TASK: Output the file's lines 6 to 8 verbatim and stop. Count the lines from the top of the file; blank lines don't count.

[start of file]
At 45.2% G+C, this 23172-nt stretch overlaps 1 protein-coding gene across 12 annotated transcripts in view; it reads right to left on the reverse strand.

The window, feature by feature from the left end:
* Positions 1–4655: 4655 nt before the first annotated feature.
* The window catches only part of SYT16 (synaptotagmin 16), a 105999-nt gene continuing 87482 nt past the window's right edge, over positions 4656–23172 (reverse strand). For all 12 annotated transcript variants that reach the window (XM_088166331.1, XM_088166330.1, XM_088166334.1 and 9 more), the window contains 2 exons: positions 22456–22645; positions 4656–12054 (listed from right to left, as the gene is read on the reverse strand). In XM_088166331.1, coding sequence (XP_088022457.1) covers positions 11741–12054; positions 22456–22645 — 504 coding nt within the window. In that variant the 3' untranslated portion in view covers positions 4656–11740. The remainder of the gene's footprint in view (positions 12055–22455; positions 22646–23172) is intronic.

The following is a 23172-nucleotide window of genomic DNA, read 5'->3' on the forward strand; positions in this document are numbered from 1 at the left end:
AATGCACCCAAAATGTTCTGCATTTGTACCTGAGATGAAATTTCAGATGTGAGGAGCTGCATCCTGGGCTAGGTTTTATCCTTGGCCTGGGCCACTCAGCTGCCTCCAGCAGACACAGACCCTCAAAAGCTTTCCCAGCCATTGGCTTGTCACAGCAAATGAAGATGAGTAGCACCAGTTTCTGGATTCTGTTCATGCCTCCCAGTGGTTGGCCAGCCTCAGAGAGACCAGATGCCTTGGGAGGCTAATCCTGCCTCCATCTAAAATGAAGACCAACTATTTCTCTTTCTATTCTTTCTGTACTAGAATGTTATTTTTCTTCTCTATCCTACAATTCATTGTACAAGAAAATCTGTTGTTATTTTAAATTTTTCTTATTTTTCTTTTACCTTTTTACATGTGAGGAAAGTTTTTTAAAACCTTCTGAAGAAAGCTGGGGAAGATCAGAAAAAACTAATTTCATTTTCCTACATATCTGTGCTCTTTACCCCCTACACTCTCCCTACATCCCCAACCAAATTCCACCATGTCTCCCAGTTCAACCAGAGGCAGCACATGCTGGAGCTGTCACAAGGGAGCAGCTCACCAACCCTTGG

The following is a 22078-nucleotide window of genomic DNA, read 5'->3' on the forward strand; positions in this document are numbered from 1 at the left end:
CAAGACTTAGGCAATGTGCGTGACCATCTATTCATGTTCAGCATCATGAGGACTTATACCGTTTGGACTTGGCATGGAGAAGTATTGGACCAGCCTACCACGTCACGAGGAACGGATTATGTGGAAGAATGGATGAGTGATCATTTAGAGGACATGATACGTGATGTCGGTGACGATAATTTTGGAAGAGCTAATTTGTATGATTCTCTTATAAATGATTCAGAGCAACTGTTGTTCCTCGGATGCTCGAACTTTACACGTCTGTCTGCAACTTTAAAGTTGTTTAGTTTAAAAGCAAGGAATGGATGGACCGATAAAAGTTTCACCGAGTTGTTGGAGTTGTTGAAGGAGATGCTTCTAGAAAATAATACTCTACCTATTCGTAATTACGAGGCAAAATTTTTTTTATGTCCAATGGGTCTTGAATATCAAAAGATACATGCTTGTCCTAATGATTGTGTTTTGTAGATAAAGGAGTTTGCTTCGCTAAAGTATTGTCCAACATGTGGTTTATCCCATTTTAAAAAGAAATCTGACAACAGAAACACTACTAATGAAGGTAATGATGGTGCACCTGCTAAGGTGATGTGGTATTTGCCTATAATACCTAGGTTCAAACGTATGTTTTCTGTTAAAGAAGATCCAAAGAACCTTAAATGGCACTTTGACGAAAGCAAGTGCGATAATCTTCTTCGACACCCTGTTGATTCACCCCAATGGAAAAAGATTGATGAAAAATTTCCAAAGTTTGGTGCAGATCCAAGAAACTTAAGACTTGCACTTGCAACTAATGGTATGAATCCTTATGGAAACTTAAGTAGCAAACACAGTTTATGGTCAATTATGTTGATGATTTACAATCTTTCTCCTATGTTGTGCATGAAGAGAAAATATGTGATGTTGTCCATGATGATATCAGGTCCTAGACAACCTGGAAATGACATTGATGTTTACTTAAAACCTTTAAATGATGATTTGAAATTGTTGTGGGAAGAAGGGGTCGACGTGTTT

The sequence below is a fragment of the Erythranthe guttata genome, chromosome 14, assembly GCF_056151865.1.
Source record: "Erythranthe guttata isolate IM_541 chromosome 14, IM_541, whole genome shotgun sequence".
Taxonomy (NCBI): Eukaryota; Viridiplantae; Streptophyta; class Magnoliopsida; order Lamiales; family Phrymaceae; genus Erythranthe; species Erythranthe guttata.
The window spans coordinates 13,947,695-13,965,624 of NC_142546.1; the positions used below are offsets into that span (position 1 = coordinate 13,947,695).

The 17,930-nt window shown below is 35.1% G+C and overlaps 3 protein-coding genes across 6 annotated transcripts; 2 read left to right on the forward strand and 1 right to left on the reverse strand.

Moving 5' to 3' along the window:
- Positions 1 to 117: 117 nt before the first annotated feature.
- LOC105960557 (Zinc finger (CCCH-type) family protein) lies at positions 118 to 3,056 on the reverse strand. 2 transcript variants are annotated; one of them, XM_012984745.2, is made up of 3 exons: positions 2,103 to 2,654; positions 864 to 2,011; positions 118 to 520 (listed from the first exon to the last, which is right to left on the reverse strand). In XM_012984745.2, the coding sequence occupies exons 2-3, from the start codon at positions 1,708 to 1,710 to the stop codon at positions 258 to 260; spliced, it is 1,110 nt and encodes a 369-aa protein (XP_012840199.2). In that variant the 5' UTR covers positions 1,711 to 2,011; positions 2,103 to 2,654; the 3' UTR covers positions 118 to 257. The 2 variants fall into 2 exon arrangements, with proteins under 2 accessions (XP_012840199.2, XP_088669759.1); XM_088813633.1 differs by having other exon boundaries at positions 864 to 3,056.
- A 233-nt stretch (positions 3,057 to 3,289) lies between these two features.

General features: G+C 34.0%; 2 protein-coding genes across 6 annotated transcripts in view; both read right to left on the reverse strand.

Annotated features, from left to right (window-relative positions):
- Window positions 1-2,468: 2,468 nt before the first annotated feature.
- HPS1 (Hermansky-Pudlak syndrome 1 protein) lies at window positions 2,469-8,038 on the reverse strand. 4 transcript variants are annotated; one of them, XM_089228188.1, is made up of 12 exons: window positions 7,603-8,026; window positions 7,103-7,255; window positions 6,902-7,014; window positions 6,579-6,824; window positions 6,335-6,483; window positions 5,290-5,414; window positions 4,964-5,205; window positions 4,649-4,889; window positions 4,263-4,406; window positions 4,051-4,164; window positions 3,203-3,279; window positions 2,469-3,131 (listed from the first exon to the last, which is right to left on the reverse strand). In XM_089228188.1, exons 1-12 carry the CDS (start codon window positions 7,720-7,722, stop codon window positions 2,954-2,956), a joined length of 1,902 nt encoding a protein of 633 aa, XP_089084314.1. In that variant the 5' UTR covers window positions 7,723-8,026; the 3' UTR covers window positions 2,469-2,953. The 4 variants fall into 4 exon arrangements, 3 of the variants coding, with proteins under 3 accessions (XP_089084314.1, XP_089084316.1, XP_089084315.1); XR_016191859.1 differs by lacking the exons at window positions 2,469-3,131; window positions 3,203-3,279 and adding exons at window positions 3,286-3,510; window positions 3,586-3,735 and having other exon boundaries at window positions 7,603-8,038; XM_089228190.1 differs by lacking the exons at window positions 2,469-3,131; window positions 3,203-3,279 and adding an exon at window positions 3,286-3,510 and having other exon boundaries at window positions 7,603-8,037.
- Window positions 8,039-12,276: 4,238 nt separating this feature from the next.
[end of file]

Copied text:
AATGCACCCAAAATGTTCTGCATTTGTACCTGAGATGAAATTTCAGATGTGAGGAGCTGCATCCTGGGCTAGGTTTTATCCTTGGCCTGGGCCACTCAGCTGCCTCCAGCAGACACAGACCCTCAAAAGCTTTCCCAGCCATTGGCTTGTCACAGCAAATGAAGATGAGTAGCACCAGTTTCTGGATTCTGTTCATGCCTCCCAGTGGTTGGCCAGCCTCAGAGAGACCAGATGCCTTGGGAGGCTAATCCTGCCTCCATCTAAAATGAAGACCAACTATTTCTCTTTCTATTCTTTCTGTACTAGAATGTTATTTTTCTTCTCTATCCTACAATTCATTGTACAAGAAAATCTGTTGTTATTTTAAATTTTTCTTATTTTTCTTTTACCTTTTTACATGTGAGGAAAGTTTTTTAAAACCTTCTGAAGAAAGCTGGGGAAGATCAGAAAAAACTAATTTCATTTTCCTACATATCTGTGCTCTTTACCCCCTACACTCTCCCTACATCCCCAACCAAATTCCACCATGTCTCCCAGTTCAACCAGAGGCAGCACATGCTGGAGCTGTCACAAGGGAGCAGCTCACCAACCCTTGG

The following is a 22078-nucleotide window of genomic DNA, read 5'->3' on the forward strand; positions in this document are numbered from 1 at the left end:
CAAGACTTAGGCAATGTGCGTGACCATCTATTCATGTTCAGCATCATGAGGACTTATACCGTTTGGACTTGGCATGGAGAAGTATTGGACCAGCCTACCACGTCACGAGGAACGGATTATGTGGAAGAATGGATGAGTGATCATTTAGAGGACATGATACGTGATGTCGGTGACGATAATTTTGGAAGAGCTAATTTGTATGATTCTCTTATAAATGATTCAGAGCAACTGTTGTTCCTCGGATGCTCGAACTTTACACGTCTGTCTGCAACTTTAAAGTTGTTTAGTTTAAAAGCAAGGAATGGATGGACCGATAAAAGTTTCACCGAGTTGTTGGAGTTGTTGAAGGAGATGCTTCTAGAAAATAATACTCTACCTATTCGTAATTACGAGGCAAAATTTTTTTTATGTCCAATGGGTCTTGAATATCAAAAGATACATGCTTGTCCTAATGATTGTGTTTTGTAGATAAAGGAGTTTGCTTCGCTAAAGTATTGTCCAACATGTGGTTTATCCCATTTTAAAAAGAAATCTGACAACAGAAACACTACTAATGAAGGTAATGATGGTGCACCTGCTAAGGTGATGTGGTATTTGCCTATAATACCTAGGTTCAAACGTATGTTTTCTGTTAAAGAAGATCCAAAGAACCTTAAATGGCACTTTGACGAAAGCAAGTGCGATAATCTTCTTCGACACCCTGTTGATTCACCCCAATGGAAAAAGATTGATGAAAAATTTCCAAAGTTTGGTGCAGATCCAAGAAACTTAAGACTTGCACTTGCAACTAATGGTATGAATCCTTATGGAAACTTAAGTAGCAAACACAGTTTATGGTCAATTATGTTGATGATTTACAATCTTTCTCCTATGTTGTGCATGAAGAGAAAATATGTGATGTTGTCCATGATGATATCAGGTCCTAGACAACCTGGAAATGACATTGATGTTTACTTAAAACCTTTAAATGATGATTTGAAATTGTTGTGGGAAGAAGGGGTCGACGTGTTT